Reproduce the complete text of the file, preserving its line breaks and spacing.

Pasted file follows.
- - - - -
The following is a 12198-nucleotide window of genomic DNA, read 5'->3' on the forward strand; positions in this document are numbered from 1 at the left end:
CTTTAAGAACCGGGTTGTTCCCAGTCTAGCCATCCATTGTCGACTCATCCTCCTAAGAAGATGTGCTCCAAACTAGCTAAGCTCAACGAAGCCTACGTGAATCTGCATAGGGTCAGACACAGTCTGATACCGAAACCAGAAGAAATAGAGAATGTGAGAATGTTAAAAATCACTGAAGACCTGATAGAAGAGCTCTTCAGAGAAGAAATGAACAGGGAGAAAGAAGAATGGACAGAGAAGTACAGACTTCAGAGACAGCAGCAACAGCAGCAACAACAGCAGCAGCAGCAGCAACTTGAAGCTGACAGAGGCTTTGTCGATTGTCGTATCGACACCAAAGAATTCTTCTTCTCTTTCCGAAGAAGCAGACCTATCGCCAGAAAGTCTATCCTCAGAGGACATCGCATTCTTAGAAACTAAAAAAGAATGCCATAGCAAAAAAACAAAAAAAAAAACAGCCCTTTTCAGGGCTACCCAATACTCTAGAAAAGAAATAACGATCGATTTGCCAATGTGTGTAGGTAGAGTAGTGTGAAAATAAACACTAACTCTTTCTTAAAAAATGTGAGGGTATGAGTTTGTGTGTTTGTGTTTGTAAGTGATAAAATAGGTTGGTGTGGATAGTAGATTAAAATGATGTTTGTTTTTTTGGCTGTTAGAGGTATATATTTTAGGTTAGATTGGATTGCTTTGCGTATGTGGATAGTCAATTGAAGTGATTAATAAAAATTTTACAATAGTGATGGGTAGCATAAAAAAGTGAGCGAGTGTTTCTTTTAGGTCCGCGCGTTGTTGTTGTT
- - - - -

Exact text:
The following is a 12198-nucleotide window of genomic DNA, read 5'->3' on the forward strand; positions in this document are numbered from 1 at the left end:
CTTTAAGAACCGGGTTGTTCCCAGTCTAGCCATCCATTGTCGACTCATCCTCCTAAGAAGATGTGCTCCAAACTAGCTAAGCTCAACGAAGCCTACGTGAATCTGCATAGGGTCAGACACAGTCTGATACCGAAACCAGAAGAAATAGAGAATGTGAGAATGTTAAAAATCACTGAAGACCTGATAGAAGAGCTCTTCAGAGAAGAAATGAACAGGGAGAAAGAAGAATGGACAGAGAAGTACAGACTTCAGAGACAGCAGCAACAGCAGCAACAACAGCAGCAGCAGCAGCAACTTGAAGCTGACAGAGGCTTTGTCGATTGTCGTATCGACACCAAAGAATTCTTCTTCTCTTTCCGAAGAAGCAGACCTATCGCCAGAAAGTCTATCCTCAGAGGACATCGCATTCTTAGAAACTAAAAAAGAATGCCATAGCAAAAAAACAAAAAAAAAAACAGCCCTTTTCAGGGCTACCCAATACTCTAGAAAAGAAATAACGATCGATTTGCCAATGTGTGTAGGTAGAGTAGTGTGAAAATAAACACTAACTCTTTCTTAAAAAATGTGAGGGTATGAGTTTGTGTGTTTGTGTTTGTAAGTGATAAAATAGGTTGGTGTGGATAGTAGATTAAAATGATGTTTGTTTTTTTGGCTGTTAGAGGTATATATTTTAGGTTAGATTGGATTGCTTTGCGTATGTGGATAGTCAATTGAAGTGATTAATAAAAATTTTACAATAGTGATGGGTAGCATAAAAAAGTGAGCGAGTGTTTCTTTTAGGTCCGCGCGTTGTTGTTGTT